He is currently not visiting for 14 days as he met up with a woman For first time that he met online in lockdown and didn’t maintain 2m distance. I’d told him Beforehand if he did not maintain 2m in their meeting then he couldn’t come to the house as he will be exposing kids to unnecessary risk. He did it anyway . This unreliability and willingness to not see his kids for 14 days has prompted me To move thingS on officially now and get our finances and childcare sorted. I don’t think I can afford a sol for many appointments and I heard legal aid process takes ages so that’s why we tried doing things ourselves initially.
Are you in the UK? You can do finances via Mediation with minimal solicitor input. That's cheaper.
The solicitor will be able to advise as there are so many rules regarding debts , property etc.
Honestly, without my solicitor I would have been far worse off. It did remain amicable but required so much complex working that it would have been impossible to work out without him.
It also took any pressure off you both as you know that everything is being divided by law rather than someone swindling the other.
Thanks both. Yes in UK, Wales.
We looked at mediation but thought maybe we could copy the process ourselves using stuff available online, then still go through mediation but limited number of sessions (I know how that must sound, reading it back. I sound really green ), then sol to sign everything off-the Consent Order?
Now I'm wondering if I'm not in danger of being screwed over to be honest. He doesn't seem to have our kids best interests at heart in the way I thought he did-he even tried reducing the contact time he has with them so he could have (even) more free time to himself. I don't want to push them on him, in time they will see what he's like I guess and also he would be bad tempered with them and I don't want them to experience that. But equally a night to myself every week would be great.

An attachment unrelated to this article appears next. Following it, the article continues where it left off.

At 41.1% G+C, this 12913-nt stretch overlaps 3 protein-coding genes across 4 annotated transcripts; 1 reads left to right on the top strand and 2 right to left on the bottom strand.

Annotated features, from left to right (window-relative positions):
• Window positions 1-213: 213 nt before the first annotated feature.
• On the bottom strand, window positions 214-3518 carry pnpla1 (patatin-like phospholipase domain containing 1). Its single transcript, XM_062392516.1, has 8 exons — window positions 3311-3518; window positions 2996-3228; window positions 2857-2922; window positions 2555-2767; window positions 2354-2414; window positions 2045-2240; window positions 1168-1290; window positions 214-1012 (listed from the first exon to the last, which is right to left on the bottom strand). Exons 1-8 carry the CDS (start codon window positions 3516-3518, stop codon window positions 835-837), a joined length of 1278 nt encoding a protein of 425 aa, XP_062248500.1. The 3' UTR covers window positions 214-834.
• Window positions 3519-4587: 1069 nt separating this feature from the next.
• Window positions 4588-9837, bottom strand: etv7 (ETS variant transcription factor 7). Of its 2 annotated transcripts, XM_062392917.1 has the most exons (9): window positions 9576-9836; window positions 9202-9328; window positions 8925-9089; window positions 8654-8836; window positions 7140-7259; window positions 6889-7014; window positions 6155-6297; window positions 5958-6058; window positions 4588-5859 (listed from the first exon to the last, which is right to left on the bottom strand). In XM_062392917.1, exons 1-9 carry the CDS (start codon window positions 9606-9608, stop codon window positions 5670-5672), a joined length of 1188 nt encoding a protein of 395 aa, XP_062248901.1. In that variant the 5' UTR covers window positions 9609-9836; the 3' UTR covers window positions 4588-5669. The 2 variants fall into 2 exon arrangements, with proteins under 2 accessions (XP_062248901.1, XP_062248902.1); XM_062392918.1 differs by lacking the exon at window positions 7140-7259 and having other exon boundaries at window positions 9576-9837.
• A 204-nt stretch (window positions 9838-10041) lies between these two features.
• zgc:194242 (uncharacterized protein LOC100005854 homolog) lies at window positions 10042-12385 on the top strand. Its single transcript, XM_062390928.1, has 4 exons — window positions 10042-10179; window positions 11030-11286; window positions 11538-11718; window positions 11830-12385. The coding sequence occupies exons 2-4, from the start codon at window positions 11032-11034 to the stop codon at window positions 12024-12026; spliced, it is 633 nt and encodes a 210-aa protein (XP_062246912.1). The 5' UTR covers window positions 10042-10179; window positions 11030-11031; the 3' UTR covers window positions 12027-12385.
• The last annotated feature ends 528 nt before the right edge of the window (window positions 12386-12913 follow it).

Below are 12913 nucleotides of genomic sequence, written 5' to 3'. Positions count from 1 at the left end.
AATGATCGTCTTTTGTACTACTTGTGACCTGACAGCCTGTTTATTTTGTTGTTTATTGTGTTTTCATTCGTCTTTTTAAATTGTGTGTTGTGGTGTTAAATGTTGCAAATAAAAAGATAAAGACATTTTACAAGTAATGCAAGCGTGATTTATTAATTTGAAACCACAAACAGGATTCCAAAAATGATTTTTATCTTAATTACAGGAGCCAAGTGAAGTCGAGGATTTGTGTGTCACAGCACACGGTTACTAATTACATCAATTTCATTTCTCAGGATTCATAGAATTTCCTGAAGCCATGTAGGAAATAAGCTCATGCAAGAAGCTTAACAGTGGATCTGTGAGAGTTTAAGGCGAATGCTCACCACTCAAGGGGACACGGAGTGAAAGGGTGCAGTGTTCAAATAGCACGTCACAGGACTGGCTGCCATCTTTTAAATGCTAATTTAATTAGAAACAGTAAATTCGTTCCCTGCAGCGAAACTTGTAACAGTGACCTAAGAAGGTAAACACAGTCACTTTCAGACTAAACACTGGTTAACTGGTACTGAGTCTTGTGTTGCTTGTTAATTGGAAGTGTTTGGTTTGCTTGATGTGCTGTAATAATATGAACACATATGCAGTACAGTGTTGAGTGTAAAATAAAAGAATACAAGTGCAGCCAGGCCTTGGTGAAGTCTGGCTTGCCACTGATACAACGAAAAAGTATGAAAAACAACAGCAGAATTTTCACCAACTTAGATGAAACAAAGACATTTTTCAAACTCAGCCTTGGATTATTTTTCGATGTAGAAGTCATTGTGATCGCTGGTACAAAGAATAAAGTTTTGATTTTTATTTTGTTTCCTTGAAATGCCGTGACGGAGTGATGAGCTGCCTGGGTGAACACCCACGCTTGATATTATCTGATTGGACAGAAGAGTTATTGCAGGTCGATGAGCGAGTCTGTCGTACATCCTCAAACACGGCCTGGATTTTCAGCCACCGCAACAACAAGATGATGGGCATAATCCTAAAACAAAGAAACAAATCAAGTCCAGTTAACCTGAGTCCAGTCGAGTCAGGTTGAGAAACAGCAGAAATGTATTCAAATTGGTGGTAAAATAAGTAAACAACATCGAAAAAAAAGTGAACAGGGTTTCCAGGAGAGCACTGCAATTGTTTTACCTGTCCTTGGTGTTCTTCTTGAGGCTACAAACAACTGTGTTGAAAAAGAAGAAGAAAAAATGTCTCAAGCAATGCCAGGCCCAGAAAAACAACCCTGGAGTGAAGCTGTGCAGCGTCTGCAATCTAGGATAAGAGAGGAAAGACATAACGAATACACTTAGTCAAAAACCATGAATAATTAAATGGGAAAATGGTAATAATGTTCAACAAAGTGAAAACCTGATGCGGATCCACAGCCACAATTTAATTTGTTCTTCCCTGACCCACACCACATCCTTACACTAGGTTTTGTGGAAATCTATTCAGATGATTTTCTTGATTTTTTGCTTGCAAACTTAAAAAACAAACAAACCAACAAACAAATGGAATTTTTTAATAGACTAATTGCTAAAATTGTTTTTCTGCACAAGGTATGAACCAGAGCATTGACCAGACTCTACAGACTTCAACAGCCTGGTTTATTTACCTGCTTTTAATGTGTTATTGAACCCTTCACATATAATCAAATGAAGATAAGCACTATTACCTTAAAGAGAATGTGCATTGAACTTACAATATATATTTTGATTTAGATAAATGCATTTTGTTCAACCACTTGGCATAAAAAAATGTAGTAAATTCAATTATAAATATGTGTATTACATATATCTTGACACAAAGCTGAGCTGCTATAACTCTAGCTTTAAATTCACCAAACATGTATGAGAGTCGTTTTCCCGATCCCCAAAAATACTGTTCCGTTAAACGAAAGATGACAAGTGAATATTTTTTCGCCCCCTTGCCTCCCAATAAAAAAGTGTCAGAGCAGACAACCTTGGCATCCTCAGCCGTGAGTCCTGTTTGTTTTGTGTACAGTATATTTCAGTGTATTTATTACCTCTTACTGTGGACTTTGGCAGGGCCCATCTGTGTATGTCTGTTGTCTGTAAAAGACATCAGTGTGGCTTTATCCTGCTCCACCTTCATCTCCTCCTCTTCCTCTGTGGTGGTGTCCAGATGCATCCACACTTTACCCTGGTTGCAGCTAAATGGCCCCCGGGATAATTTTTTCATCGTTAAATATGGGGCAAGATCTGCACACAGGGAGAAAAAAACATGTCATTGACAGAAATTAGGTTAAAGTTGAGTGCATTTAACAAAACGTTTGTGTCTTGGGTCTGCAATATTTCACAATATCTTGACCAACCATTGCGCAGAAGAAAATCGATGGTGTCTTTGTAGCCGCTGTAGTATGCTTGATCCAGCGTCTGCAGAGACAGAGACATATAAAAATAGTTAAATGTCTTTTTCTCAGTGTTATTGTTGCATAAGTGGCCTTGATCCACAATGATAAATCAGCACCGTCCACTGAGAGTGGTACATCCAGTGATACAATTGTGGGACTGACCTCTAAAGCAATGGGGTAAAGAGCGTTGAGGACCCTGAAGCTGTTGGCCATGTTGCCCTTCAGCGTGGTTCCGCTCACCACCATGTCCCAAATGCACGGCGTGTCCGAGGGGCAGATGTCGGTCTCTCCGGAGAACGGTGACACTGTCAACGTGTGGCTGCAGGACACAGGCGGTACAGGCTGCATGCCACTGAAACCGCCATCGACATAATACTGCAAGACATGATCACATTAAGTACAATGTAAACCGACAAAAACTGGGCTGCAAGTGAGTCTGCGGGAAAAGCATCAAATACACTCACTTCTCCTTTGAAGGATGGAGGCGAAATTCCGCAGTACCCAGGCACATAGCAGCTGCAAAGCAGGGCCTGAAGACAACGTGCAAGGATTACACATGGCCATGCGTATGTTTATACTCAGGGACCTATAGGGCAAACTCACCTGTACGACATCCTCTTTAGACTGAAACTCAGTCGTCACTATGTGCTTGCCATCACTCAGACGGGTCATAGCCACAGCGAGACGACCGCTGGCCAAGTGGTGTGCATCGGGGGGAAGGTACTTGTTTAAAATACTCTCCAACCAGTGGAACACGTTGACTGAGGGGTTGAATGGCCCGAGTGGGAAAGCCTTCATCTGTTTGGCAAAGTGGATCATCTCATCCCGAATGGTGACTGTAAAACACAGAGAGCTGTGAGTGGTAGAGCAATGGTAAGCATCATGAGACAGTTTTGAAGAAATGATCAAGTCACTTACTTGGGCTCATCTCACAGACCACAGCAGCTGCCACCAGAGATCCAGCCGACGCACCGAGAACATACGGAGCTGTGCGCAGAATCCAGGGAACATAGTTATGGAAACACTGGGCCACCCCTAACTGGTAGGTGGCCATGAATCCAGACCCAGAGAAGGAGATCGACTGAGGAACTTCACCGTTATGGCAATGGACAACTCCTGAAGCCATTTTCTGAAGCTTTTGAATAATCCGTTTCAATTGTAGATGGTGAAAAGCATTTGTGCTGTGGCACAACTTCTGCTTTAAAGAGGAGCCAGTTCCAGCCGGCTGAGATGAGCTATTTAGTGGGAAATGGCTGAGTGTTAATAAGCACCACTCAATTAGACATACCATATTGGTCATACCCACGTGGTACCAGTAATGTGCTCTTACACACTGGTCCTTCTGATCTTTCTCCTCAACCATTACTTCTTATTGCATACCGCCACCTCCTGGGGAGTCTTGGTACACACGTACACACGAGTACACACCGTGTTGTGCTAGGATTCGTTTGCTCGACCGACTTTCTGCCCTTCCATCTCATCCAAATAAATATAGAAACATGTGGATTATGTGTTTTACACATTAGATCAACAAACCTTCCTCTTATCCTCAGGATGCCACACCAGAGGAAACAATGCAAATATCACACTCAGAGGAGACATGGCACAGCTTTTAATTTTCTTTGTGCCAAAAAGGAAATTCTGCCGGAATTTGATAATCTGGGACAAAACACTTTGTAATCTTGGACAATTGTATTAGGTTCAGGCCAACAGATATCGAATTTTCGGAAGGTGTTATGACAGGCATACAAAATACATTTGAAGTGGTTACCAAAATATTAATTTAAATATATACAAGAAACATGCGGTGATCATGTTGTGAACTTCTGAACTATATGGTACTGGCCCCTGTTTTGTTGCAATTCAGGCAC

I'm thinking if I use sol to literally get advice on options for things I just don't know (and that a mediator I guess can't advise on -like transferring my flat to him), then mediation to confirm / discuss preferred
Options that could be a good way to
theres a lot there !! to be honest i would find a solicitor who can guide you through all this & have your best interests at heart.
You really need to get a solicitor. You’re already doubting his intentions and he is ‘misremembering’ agreements.
He doesn’t sound trustworthy. Amicable is fine but look after your own and your children’s interests first.